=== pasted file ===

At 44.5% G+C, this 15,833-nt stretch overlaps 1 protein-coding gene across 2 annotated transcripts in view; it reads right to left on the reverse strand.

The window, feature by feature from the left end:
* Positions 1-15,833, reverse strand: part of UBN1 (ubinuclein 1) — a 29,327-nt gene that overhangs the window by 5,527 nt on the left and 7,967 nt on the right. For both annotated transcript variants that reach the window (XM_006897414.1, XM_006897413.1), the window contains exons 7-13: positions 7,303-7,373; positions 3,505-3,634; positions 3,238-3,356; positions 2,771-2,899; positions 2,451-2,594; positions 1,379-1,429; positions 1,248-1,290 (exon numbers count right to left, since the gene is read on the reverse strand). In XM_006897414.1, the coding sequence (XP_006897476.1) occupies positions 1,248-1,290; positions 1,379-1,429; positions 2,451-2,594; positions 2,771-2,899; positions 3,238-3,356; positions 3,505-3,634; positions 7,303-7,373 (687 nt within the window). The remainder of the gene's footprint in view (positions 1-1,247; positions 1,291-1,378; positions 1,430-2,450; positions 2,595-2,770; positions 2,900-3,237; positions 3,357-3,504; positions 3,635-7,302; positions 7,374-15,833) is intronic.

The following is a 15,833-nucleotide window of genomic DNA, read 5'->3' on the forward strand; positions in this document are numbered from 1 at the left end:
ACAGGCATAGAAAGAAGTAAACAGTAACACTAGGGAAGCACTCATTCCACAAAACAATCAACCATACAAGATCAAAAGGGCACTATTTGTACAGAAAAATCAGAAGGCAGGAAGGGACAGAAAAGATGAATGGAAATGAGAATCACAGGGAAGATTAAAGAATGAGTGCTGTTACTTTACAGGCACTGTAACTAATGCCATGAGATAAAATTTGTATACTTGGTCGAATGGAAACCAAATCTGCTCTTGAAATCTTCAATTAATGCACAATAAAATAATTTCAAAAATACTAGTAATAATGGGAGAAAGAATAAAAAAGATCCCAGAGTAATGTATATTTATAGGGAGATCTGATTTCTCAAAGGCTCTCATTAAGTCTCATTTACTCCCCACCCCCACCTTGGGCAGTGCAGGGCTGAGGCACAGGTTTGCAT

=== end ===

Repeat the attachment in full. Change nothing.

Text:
At 44.5% G+C, this 15,833-nt stretch overlaps 1 protein-coding gene across 2 annotated transcripts in view; it reads right to left on the reverse strand.

The window, feature by feature from the left end:
* Positions 1-15,833, reverse strand: part of UBN1 (ubinuclein 1) — a 29,327-nt gene that overhangs the window by 5,527 nt on the left and 7,967 nt on the right. For both annotated transcript variants that reach the window (XM_006897414.1, XM_006897413.1), the window contains exons 7-13: positions 7,303-7,373; positions 3,505-3,634; positions 3,238-3,356; positions 2,771-2,899; positions 2,451-2,594; positions 1,379-1,429; positions 1,248-1,290 (exon numbers count right to left, since the gene is read on the reverse strand). In XM_006897414.1, the coding sequence (XP_006897476.1) occupies positions 1,248-1,290; positions 1,379-1,429; positions 2,451-2,594; positions 2,771-2,899; positions 3,238-3,356; positions 3,505-3,634; positions 7,303-7,373 (687 nt within the window). The remainder of the gene's footprint in view (positions 1-1,247; positions 1,291-1,378; positions 1,430-2,450; positions 2,595-2,770; positions 2,900-3,237; positions 3,357-3,504; positions 3,635-7,302; positions 7,374-15,833) is intronic.

The following is a 15,833-nucleotide window of genomic DNA, read 5'->3' on the forward strand; positions in this document are numbered from 1 at the left end:
ACAGGCATAGAAAGAAGTAAACAGTAACACTAGGGAAGCACTCATTCCACAAAACAATCAACCATACAAGATCAAAAGGGCACTATTTGTACAGAAAAATCAGAAGGCAGGAAGGGACAGAAAAGATGAATGGAAATGAGAATCACAGGGAAGATTAAAGAATGAGTGCTGTTACTTTACAGGCACTGTAACTAATGCCATGAGATAAAATTTGTATACTTGGTCGAATGGAAACCAAATCTGCTCTTGAAATCTTCAATTAATGCACAATAAAATAATTTCAAAAATACTAGTAATAATGGGAGAAAGAATAAAAAAGATCCCAGAGTAATGTATATTTATAGGGAGATCTGATTTCTCAAAGGCTCTCATTAAGTCTCATTTACTCCCCACCCCCACCTTGGGCAGTGCAGGGCTGAGGCACAGGTTTGCAT